Sooner or later we all run into someone who is rude or obnoxious. This is particularly difficult when that rude of obnoxious person is one of our clients. The question is how to cope with the situation, or even better yet, avoid it entirely. Here are three simple tips that can help you cope when necessary with a client who is not on their best behavior.
1. Realize their behavior is probably fear based.
Almost all obnoxious behavior has its roots in fear. To cope with clients who are yelling or screaming, the first thing to realize is that when someone is fearful adding any more emotion to the situation makes them even more afraid. The best way to handle fearful clients is to remain calm and to avoid pushing them. Ask your clients if there is any additional information you can provide or if there’s anything else you can do to make them more comfortable with the buying or selling process. Be there to support and calm them rather than trying to steam roller them into a deal they’re not ready to make. When someone is afraid, the more you push, the more likely they will be to back away due to fear.
2. Calm their anger
One of the best ways to stop an angry client from yelling at you is to do what is known as a “pattern interrupt.” The strategy is to stop the angry behavior as quickly as possible. A “pattern interrupt” might be asking the person who is upset to pause for a moment while you obtain a pen and paper to write down what they are saying. If you’re away from home, you might ask the person who is yelling if you could have a glass of water. Changing their body position often times changes their mood.
After doing the “pattern interrupt”, ask the angry individual to repeat what they were saying so you can write it down. Making the individual go back through what they have already covered usually reduces some of the anger. Take careful notes on what they say.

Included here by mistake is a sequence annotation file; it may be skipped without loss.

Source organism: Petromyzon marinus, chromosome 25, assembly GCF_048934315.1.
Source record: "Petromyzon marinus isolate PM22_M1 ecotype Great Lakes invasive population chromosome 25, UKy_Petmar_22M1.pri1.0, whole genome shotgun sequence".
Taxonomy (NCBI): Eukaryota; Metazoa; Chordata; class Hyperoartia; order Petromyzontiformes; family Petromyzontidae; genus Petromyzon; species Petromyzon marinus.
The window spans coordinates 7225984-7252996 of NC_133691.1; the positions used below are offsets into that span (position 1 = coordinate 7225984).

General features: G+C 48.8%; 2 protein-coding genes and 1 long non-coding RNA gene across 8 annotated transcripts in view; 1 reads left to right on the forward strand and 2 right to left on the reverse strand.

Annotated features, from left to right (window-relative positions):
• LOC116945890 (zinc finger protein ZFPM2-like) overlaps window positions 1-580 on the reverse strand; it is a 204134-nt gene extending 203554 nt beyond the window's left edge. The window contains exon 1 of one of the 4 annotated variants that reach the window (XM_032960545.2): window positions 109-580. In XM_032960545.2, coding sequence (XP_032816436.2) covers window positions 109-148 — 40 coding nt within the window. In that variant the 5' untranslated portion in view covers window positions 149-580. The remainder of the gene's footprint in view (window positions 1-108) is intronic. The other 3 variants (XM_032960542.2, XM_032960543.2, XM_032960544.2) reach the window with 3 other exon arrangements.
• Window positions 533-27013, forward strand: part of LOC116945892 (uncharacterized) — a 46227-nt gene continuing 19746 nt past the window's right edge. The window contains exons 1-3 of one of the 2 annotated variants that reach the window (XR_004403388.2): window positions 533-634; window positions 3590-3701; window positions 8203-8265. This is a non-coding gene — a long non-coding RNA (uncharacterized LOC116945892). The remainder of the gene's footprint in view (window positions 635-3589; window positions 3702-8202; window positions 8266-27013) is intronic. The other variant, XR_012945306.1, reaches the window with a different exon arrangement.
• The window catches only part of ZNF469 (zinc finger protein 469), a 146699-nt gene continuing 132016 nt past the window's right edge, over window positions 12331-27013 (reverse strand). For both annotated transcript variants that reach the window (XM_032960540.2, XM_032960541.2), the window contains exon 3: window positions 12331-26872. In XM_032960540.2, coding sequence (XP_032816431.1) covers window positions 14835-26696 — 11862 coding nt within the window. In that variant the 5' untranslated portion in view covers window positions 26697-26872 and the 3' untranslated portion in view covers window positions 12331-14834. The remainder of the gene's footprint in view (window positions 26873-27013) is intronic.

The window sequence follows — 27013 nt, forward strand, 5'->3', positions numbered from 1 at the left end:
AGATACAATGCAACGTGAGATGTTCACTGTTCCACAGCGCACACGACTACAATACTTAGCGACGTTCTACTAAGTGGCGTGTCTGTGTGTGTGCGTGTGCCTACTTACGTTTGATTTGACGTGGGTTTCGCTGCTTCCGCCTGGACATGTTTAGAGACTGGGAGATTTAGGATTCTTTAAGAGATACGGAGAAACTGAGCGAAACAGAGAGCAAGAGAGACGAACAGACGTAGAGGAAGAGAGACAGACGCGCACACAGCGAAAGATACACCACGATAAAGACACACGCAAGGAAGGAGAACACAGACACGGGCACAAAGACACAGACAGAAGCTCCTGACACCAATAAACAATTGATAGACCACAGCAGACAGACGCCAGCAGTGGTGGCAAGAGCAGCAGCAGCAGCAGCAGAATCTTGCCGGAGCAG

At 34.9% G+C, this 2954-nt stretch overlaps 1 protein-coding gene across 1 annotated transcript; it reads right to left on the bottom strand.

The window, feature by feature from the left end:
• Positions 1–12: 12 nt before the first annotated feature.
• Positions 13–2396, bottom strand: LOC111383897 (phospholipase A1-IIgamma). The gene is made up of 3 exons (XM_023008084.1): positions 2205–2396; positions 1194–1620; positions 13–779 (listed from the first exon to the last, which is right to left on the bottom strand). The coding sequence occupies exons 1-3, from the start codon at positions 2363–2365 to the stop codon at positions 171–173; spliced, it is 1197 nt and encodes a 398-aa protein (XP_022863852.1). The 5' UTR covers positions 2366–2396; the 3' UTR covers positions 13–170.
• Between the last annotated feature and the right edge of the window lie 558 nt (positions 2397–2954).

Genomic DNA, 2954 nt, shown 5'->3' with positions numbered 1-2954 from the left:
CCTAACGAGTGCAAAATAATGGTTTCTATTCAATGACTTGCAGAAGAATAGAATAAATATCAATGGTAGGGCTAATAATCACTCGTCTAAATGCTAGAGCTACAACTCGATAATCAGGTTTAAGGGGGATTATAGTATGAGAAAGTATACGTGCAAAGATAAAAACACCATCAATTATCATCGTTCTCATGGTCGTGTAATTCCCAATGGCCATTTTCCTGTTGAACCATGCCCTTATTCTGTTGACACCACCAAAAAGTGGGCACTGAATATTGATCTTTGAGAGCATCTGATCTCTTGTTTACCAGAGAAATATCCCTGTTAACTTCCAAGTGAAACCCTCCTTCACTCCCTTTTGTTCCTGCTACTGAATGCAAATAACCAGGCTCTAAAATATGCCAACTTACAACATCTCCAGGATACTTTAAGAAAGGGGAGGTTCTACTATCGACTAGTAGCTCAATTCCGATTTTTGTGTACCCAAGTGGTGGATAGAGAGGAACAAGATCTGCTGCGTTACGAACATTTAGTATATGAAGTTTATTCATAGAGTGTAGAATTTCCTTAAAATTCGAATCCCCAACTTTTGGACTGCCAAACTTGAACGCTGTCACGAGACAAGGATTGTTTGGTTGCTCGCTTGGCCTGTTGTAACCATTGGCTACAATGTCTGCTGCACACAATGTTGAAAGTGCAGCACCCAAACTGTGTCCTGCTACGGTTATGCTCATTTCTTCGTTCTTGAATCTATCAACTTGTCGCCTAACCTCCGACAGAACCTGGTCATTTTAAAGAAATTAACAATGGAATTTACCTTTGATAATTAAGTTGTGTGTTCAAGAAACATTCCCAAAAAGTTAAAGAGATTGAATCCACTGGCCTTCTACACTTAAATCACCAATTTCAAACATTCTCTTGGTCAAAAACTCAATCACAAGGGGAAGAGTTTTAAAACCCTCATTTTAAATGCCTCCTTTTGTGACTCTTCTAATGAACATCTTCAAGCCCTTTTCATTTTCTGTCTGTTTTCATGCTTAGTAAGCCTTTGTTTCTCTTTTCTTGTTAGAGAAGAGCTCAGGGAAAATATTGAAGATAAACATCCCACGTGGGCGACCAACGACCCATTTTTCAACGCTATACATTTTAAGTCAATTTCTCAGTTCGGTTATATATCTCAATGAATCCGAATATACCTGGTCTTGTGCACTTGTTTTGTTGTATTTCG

Next,ask the individual to pause. Read back what they stated in a totally neutral tone of voice (“Charge neutral.”) By repeating what they have said in a calm, unemotional voice, you are defusing the situation by taking the anger and emotion out of their words.
Finally, ask the individual if you correctly wrote down their concerns. Then ask if there is anything else. Stay with the anger until the person has said everything they needed to say. Continue to repeat back what they say in a quiet, calm voice.
3. Coping with your own mistakes
Let’s face it–no one is perfect. If you made a mistake, own it. Here’s what to say:
“It was never my intention to make you angry. What can I do to correct the problem?”
Notice that there is no acceptance or blame–only an effort to correct something that has gone wrong. If someone is unjustifiably angry, don’t argue with them or try to prove your point. If you can’t honestly say, “I understand your point of view,” at least write down their concerns and read them back to make sure you have captured them correctly. Most people will calm down if someone is willing to listen to them and to address the situation.
Perhaps the best approach comes from “Dear Abby.” She reminds us,
“The next time you feel like fighting fire with fire, remember that the fire department uses water.”
Posted by Bernice Ross. Join us this week on RealEstateCoachRadio.com and hear Steve Cook, the Managing Director of Real Estate Economy Watch for Good Economic News You Won’t Hear Anywhere Else. You don’t want to miss this powerful series, especially the session on buyers that will give you the best ever way to overcome the objection, “It’s cheaper for us to rent.” . Here’s what Steve will be covering: Monday: Price Declines in 2012? Maybe Not; Tuesday: A Blip in the Luxury Market; Wednesday: Get Buyers Off the Fence and Buying; Thursday: Check Out the Hot New Niche for 2012; Friday: Winning the Pricing Battle